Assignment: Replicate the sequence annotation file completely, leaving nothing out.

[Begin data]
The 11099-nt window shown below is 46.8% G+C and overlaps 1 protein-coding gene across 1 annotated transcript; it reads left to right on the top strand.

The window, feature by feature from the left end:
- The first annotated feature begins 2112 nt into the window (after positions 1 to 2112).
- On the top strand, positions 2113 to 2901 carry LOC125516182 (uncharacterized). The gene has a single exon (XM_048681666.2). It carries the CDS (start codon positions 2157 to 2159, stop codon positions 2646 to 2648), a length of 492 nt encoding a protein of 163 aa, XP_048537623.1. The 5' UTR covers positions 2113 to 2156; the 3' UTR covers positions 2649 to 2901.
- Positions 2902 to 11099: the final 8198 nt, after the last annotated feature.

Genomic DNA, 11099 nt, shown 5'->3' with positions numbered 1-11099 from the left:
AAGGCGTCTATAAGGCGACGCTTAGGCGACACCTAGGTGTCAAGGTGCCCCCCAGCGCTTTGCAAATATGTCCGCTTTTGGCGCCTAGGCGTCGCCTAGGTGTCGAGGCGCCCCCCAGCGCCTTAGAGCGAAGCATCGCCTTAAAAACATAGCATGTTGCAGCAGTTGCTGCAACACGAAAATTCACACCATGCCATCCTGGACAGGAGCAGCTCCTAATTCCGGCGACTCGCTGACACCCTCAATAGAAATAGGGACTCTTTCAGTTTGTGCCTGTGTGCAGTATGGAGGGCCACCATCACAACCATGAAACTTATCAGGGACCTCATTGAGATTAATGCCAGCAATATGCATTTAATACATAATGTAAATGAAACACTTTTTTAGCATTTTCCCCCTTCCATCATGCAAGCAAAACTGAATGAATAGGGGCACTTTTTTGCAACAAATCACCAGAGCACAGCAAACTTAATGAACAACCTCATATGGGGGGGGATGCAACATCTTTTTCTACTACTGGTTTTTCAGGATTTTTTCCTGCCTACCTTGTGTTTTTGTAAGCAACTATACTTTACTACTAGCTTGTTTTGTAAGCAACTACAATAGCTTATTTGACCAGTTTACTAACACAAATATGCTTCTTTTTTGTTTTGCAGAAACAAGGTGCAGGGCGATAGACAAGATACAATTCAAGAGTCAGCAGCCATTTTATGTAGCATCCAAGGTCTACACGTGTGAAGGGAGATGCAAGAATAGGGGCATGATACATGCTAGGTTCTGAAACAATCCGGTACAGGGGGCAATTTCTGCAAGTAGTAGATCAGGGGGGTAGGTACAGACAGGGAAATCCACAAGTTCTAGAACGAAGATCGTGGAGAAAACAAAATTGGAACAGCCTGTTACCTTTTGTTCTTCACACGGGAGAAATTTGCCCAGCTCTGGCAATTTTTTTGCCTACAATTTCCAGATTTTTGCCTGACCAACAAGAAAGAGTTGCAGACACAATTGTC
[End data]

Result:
The 11099-nt window shown below is 46.8% G+C and overlaps 1 protein-coding gene across 1 annotated transcript; it reads left to right on the top strand.

The window, feature by feature from the left end:
- The first annotated feature begins 2112 nt into the window (after positions 1 to 2112).
- On the top strand, positions 2113 to 2901 carry LOC125516182 (uncharacterized). The gene has a single exon (XM_048681666.2). It carries the CDS (start codon positions 2157 to 2159, stop codon positions 2646 to 2648), a length of 492 nt encoding a protein of 163 aa, XP_048537623.1. The 5' UTR covers positions 2113 to 2156; the 3' UTR covers positions 2649 to 2901.
- Positions 2902 to 11099: the final 8198 nt, after the last annotated feature.

Genomic DNA, 11099 nt, shown 5'->3' with positions numbered 1-11099 from the left:
AAGGCGTCTATAAGGCGACGCTTAGGCGACACCTAGGTGTCAAGGTGCCCCCCAGCGCTTTGCAAATATGTCCGCTTTTGGCGCCTAGGCGTCGCCTAGGTGTCGAGGCGCCCCCCAGCGCCTTAGAGCGAAGCATCGCCTTAAAAACATAGCATGTTGCAGCAGTTGCTGCAACACGAAAATTCACACCATGCCATCCTGGACAGGAGCAGCTCCTAATTCCGGCGACTCGCTGACACCCTCAATAGAAATAGGGACTCTTTCAGTTTGTGCCTGTGTGCAGTATGGAGGGCCACCATCACAACCATGAAACTTATCAGGGACCTCATTGAGATTAATGCCAGCAATATGCATTTAATACATAATGTAAATGAAACACTTTTTTAGCATTTTCCCCCTTCCATCATGCAAGCAAAACTGAATGAATAGGGGCACTTTTTTGCAACAAATCACCAGAGCACAGCAAACTTAATGAACAACCTCATATGGGGGGGGATGCAACATCTTTTTCTACTACTGGTTTTTCAGGATTTTTTCCTGCCTACCTTGTGTTTTTGTAAGCAACTATACTTTACTACTAGCTTGTTTTGTAAGCAACTACAATAGCTTATTTGACCAGTTTACTAACACAAATATGCTTCTTTTTTGTTTTGCAGAAACAAGGTGCAGGGCGATAGACAAGATACAATTCAAGAGTCAGCAGCCATTTTATGTAGCATCCAAGGTCTACACGTGTGAAGGGAGATGCAAGAATAGGGGCATGATACATGCTAGGTTCTGAAACAATCCGGTACAGGGGGCAATTTCTGCAAGTAGTAGATCAGGGGGGTAGGTACAGACAGGGAAATCCACAAGTTCTAGAACGAAGATCGTGGAGAAAACAAAATTGGAACAGCCTGTTACCTTTTGTTCTTCACACGGGAGAAATTTGCCCAGCTCTGGCAATTTTTTTGCCTACAATTTCCAGATTTTTGCCTGACCAACAAGAAAGAGTTGCAGACACAATTGTC